Searching The Streets And Woods For Orlando’s Homeless Veterans
Last week hundreds of volunteers combed central Florida looking for homeless veterans like Robert Stoner “Army, E-5, which is a sergeant, ’72 to ’74, I was verifying MIA’s and POW’s that was my job,” said Stoner.
Stoner was resting in the shade outside our studios when we came across him. He suffers from PTSD, his left leg is amputated below the knee, the local VA knows he’s out there.
He’s exactly the kind of person hundreds of volunteers were searching for as part of a tri-county push to get homeless veterans off the streets and into housing. 90.7’s Catherine Welch joined them on their search and has this story.
Dewey Wooden directs his team of volunteers around Lake Eola passing families, tourists and joggers. They’re looking for anyone who appears to be homeless. The group wears matching bright blue t-shirts that say “rethink homelessness” and carry clipboards with forms to fill out, along with green and purple bags full of supplies.
“I see one green bag already did they ask you questions already,” asks Wooden. “You mind answering questions? No problem,” he said to the man on the bench.
Most of them refuse to answer any of his questions.
“At some of the food sharings I was at, people were more willing. Here at the park, if they’re here now there’s a good chance they’ll be here tonight they won’t go into a shelter,” said Wooden, “so if they’re in the park at this point they’ll be reticent to answer questions.”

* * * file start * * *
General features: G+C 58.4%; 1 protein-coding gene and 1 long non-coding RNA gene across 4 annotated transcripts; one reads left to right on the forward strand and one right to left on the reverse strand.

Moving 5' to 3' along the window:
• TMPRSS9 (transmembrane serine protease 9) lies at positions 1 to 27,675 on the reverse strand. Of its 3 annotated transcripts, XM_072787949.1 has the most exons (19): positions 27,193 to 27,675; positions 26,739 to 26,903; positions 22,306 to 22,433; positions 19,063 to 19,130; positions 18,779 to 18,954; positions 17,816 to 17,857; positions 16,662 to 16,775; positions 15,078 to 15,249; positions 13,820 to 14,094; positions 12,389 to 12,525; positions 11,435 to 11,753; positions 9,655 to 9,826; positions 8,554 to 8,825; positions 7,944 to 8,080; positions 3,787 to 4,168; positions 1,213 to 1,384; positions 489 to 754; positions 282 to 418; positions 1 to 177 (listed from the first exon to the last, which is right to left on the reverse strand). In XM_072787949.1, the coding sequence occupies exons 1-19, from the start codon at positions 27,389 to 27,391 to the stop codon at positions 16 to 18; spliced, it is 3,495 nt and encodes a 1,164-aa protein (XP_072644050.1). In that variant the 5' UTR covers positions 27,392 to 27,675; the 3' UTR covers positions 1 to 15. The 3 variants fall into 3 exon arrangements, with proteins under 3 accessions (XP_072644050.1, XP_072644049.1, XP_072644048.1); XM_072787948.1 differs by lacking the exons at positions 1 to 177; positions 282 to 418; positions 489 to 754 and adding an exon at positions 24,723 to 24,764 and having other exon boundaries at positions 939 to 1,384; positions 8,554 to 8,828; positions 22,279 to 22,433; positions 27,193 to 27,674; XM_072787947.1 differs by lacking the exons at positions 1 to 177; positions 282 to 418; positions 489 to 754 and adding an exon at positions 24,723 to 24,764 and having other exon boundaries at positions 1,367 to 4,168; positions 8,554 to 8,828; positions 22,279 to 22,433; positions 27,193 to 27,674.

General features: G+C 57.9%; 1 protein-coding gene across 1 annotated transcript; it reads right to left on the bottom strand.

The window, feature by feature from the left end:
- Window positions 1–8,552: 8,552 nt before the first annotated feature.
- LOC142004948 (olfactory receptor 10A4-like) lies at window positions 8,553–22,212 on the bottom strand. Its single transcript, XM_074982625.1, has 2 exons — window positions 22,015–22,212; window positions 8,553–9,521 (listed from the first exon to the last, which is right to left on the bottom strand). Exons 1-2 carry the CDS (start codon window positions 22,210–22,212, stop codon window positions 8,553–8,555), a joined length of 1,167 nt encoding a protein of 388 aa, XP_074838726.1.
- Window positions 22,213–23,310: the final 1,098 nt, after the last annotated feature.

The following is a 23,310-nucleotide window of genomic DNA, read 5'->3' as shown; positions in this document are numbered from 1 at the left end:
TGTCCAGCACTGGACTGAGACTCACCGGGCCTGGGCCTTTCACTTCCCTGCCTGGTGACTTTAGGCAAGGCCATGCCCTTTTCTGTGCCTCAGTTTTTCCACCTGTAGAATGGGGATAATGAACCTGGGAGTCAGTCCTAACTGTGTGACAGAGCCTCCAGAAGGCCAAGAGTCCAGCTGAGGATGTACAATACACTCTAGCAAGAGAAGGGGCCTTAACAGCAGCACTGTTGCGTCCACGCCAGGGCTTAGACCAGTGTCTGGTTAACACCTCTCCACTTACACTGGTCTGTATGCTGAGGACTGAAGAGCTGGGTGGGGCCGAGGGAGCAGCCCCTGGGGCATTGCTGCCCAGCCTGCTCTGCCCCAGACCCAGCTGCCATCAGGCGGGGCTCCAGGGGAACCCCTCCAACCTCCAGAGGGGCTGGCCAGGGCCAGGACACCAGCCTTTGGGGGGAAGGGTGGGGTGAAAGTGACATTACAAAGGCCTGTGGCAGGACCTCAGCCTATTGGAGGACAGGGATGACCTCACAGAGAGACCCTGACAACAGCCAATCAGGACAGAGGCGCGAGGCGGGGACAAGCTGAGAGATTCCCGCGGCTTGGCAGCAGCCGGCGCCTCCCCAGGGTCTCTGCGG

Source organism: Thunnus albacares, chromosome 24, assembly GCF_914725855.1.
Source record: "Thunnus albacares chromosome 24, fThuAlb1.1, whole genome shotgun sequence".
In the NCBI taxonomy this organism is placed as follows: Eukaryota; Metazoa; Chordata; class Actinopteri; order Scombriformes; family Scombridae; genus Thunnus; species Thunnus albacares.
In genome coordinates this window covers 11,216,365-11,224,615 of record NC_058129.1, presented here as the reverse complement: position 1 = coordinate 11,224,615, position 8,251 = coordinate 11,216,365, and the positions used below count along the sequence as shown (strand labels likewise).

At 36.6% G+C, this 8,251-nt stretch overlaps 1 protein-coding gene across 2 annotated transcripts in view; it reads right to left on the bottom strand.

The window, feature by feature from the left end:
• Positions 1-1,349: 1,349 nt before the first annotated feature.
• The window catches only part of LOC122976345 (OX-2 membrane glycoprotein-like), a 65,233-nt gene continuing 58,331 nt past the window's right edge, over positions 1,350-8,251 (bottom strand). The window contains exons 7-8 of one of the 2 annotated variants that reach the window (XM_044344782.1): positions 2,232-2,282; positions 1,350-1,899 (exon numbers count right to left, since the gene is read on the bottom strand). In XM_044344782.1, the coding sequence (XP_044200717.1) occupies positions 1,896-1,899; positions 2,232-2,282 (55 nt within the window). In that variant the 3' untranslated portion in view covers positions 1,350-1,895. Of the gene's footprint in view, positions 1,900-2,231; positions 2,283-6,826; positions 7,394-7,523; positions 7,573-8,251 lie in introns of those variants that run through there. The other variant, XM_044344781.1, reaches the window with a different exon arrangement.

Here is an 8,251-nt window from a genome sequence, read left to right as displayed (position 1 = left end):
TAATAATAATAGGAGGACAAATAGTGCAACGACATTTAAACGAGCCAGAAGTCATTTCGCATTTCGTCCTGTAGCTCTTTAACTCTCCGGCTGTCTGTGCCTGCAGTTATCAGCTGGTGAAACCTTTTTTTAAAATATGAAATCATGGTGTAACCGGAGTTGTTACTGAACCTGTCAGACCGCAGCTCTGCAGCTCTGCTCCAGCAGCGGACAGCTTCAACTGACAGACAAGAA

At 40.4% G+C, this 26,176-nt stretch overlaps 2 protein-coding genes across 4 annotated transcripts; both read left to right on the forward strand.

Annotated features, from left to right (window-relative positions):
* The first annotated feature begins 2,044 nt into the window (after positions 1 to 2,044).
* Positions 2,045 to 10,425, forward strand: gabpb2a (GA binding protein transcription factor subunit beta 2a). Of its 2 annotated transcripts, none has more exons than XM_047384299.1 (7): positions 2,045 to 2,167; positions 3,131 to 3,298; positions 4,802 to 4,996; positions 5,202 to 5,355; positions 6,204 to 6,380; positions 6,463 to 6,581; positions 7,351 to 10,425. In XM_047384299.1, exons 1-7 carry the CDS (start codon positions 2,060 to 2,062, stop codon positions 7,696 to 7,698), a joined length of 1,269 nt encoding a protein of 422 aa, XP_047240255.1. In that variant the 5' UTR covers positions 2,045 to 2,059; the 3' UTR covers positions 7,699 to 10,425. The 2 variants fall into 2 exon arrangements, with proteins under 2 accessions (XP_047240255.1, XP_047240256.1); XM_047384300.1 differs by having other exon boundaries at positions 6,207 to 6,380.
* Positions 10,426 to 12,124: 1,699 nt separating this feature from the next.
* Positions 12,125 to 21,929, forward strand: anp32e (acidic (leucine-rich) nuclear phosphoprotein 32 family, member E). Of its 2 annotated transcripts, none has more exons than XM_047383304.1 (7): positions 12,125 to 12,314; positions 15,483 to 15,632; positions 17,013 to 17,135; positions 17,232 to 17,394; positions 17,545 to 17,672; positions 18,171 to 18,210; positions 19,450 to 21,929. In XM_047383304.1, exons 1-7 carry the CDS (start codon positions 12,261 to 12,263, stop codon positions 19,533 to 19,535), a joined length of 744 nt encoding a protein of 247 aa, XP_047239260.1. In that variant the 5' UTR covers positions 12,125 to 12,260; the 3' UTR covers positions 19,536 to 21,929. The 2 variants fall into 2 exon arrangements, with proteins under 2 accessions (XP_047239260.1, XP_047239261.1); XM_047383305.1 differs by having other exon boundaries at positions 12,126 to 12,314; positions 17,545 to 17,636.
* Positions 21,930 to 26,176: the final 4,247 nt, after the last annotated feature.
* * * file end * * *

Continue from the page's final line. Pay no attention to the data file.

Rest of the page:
And this is where David Williams thinks he can be of use – connecting to the homeless and drawing them out. He approaches a man on a bench eating a hotdog. “You got a paper to turn in,” Williams asked.
It’s pure chance that put Williams here, on this night, at Lake Eola. Two weeks ago he was that man on the bench. But somehow he found out that there was something, he wasn’t sure, but something was happening at the First Presbyterian Church in downtown Orlando. It turned out to be a press conference. Williams patiently waited until it ended then went up front and told Andrae Bailey, the head of the Central Florida Commission on Homelessness, how he was an Army veteran living on the streets.
“First in hotels, until the money ran out, then a friend’s house until the money ran out then I found myself in shelters, then I found myself under bridges, abandoned cars, in abandoned houses, on the concrete in front of buildings, it just went on and on,” said Williams.
It went on and on for 17 years, until now. Because Williams just happened to be in that church when the city was focused on getting veterans like him off the streets, he is now on the other side of homelessness and on the other side of being regularly beaten, robbed and hassled.
“A lot of times people take the smallest things for granted like being able to go into the refrigerator, like being able to change the channel, being able to turn on the light. Being able to just lock the door,” he said.
That gratitude fuels Williams as he spends long days combing downtown Orlando looking for other homeless veterans. He found one in the library. He wasn’t sure he was reaching the man until he told him this …